Local bylaw first call in case of rat sighting
They’re creepy, crawly, dirty, and very resilient. So far, Alberta remains relatively free of the pests.
Worries about rats in the province became known in the media following the discovery of two of the spiky-furred rodents in Calgary, and the reports of an infestation in Swift Current, Saskatchewan. This week rats were sighted in Maple Creek, Saskatchewan, about 80 kilometres from Medicine Hat.
While common ways for the animal to be transplanted is often through cargo, or in personal trailers such as RVs or boats, director of Community Services Paul Salvatore, head of the town department that oversees bylaw enforcement, says Drumheller is in no greater risk of seeing the spread of these rodents in the valley.
Alberta has taken vigilant efforts to control rats in the province since the 1950’s, and it has remained a successful program. Before this latest flurry of reports over the last two weeks, Phil Merrill, an inspector for Alberta Agriculture, says there is usually only a handful of reports.
He says the recent reports are not necessarily a sign there are more rats, but a heightened awareness of the threat on the part of Alberta residents who are reporting what appears to be either rats, or their nesting areas.
“Since the media attention to it, we have found 10 other individual animals that have proven to be rats, which is a high number. We usually get about two reports a month,” said Merrill. “I don’t think it is any more than usual, it is just that people are really watching. Many times a rat will come in and jump off a truck and a dog will eat it, no one will see it, and that’s the end of it. There are a lot that no one sees.”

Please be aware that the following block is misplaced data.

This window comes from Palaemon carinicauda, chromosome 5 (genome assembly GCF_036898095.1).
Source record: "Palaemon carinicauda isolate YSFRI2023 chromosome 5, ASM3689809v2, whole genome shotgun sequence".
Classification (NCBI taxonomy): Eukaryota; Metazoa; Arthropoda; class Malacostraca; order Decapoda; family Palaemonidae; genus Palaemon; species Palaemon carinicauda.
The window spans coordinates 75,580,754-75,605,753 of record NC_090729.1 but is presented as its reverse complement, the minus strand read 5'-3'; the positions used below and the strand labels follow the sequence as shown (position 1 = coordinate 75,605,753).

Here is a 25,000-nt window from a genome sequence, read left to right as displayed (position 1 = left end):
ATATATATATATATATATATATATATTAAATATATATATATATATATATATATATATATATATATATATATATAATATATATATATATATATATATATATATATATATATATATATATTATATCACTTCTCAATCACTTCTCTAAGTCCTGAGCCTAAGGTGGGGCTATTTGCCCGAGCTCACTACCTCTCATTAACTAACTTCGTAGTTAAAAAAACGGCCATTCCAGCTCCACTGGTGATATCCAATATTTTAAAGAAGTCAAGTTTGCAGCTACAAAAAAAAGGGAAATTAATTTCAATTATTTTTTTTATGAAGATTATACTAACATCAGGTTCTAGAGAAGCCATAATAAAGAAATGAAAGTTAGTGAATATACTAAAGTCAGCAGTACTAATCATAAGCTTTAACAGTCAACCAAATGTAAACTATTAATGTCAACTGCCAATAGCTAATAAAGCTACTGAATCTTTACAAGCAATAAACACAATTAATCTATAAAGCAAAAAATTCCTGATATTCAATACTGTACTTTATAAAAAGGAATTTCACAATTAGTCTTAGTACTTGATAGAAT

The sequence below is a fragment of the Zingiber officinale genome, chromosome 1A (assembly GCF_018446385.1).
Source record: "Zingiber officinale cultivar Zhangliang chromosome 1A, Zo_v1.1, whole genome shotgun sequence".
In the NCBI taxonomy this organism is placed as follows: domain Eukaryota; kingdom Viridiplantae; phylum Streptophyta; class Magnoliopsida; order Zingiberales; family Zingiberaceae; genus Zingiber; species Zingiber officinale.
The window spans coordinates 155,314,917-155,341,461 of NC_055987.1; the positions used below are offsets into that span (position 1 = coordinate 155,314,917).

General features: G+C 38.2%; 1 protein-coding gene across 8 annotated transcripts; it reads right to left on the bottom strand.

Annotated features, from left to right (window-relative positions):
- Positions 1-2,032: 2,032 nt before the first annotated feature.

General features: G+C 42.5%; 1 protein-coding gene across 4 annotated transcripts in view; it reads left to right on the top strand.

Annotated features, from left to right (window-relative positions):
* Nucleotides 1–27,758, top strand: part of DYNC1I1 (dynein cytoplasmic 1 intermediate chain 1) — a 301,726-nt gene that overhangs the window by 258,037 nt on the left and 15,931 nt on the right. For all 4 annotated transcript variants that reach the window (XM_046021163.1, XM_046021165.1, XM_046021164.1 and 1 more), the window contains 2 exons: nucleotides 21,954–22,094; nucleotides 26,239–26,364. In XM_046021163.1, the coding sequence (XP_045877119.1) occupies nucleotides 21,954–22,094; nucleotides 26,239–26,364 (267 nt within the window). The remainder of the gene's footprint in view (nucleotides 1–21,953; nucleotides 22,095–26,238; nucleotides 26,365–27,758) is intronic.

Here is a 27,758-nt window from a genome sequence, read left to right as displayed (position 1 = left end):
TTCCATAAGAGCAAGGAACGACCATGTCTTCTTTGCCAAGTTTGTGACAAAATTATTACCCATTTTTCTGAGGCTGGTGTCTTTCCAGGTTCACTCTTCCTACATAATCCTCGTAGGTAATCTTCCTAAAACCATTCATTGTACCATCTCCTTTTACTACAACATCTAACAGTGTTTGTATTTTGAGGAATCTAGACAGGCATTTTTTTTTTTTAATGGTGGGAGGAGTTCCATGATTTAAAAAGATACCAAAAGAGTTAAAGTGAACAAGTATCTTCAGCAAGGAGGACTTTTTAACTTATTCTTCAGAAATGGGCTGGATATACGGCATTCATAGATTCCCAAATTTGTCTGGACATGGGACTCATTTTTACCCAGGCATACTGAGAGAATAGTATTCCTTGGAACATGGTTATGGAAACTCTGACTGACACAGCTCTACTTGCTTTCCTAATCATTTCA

“There might be a little bit to do with the influx of rats to Swift Current.”
He says for residents who think they have spotted a rat, their first action should be to call the local bylaw enforcement office.
“You go directly to bylaw if you see something suspicious, or if you see something you are worried about,” said Merrill. “He, (Salvatore), will do an investigation to see if it is a rat or if there is rodent activity. If he has a carcass, he can identify it. If he only has tracks, diggings and dropping it is harder. If we identify it as a rat, I quickly call him back and tell him to check for signs of another rat.”
Often, Merrill says, a report of a single rat or rat carcass is not reason to be concerned. If more than one rat or a family is discovered, the inspection service will typically be called in because of the animals ability to reproduce. According to the Alberta Agriculture website, a pair of breeding rats can lead to upwards of 15,000 rats in a single year, if left unchecked.
Merrill said he was in Drumheller about three years ago for a report of rat that was deemed not a threat. Most calls they receive prove to not be a concern.
“Usually we get two calls a week, and usually by talking to the person, we can tell if it is a rat or not,” said Merrill. “We get lots of reported sightings, and 95 per cent turn out not to be rats.”
Part of the responsibility of the Alberta Agriculture rat program is education for frontline workers on how to detect and deal with rats. He said the department is implementing a new program.
“We are starting a program where all towns and cities will be invited to a training session. We are starting with larger towns first, and we’ll do another round of training for pest control officers and animal damage control officers,” Merrill said.